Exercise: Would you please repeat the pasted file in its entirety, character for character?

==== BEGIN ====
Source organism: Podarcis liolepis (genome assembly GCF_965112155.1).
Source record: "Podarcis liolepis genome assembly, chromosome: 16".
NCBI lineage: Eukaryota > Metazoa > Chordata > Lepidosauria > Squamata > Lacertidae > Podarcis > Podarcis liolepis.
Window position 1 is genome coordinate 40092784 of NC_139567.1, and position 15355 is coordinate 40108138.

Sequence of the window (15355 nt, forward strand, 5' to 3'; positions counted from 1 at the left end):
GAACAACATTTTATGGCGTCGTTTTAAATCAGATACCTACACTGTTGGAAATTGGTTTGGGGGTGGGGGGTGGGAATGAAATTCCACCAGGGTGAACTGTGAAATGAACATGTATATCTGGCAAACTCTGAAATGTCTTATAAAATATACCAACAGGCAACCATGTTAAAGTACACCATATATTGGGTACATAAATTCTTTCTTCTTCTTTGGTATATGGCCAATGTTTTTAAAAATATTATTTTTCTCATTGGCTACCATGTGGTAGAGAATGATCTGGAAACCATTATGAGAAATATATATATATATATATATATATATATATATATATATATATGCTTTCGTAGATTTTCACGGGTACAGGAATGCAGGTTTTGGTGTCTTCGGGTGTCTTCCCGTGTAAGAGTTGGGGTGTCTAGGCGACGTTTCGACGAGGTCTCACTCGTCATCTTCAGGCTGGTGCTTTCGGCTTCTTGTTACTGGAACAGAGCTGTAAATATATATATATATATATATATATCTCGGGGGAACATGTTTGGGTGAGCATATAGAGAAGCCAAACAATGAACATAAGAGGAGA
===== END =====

Source organism: Podarcis liolepis (genome assembly GCF_965112155.1).
Source record: "Podarcis liolepis genome assembly, chromosome: 16".
NCBI lineage: Eukaryota > Metazoa > Chordata > Lepidosauria > Squamata > Lacertidae > Podarcis > Podarcis liolepis.
Window position 1 is genome coordinate 40092784 of NC_139567.1, and position 15355 is coordinate 40108138.

Sequence of the window (15355 nt, forward strand, 5' to 3'; positions counted from 1 at the left end):
GAACAACATTTTATGGCGTCGTTTTAAATCAGATACCTACACTGTTGGAAATTGGTTTGGGGGTGGGGGGTGGGAATGAAATTCCACCAGGGTGAACTGTGAAATGAACATGTATATCTGGCAAACTCTGAAATGTCTTATAAAATATACCAACAGGCAACCATGTTAAAGTACACCATATATTGGGTACATAAATTCTTTCTTCTTCTTTGGTATATGGCCAATGTTTTTAAAAATATTATTTTTCTCATTGGCTACCATGTGGTAGAGAATGATCTGGAAACCATTATGAGAAATATATATATATATATATATATATATATATATATATATATATGCTTTCGTAGATTTTCACGGGTACAGGAATGCAGGTTTTGGTGTCTTCGGGTGTCTTCCCGTGTAAGAGTTGGGGTGTCTAGGCGACGTTTCGACGAGGTCTCACTCGTCATCTTCAGGCTGGTGCTTTCGGCTTCTTGTTACTGGAACAGAGCTGTAAATATATATATATATATATATATATCTCGGGGGAACATGTTTGGGTGAGCATATAGAGAAGCCAAACAATGAACATAAGAGGAGA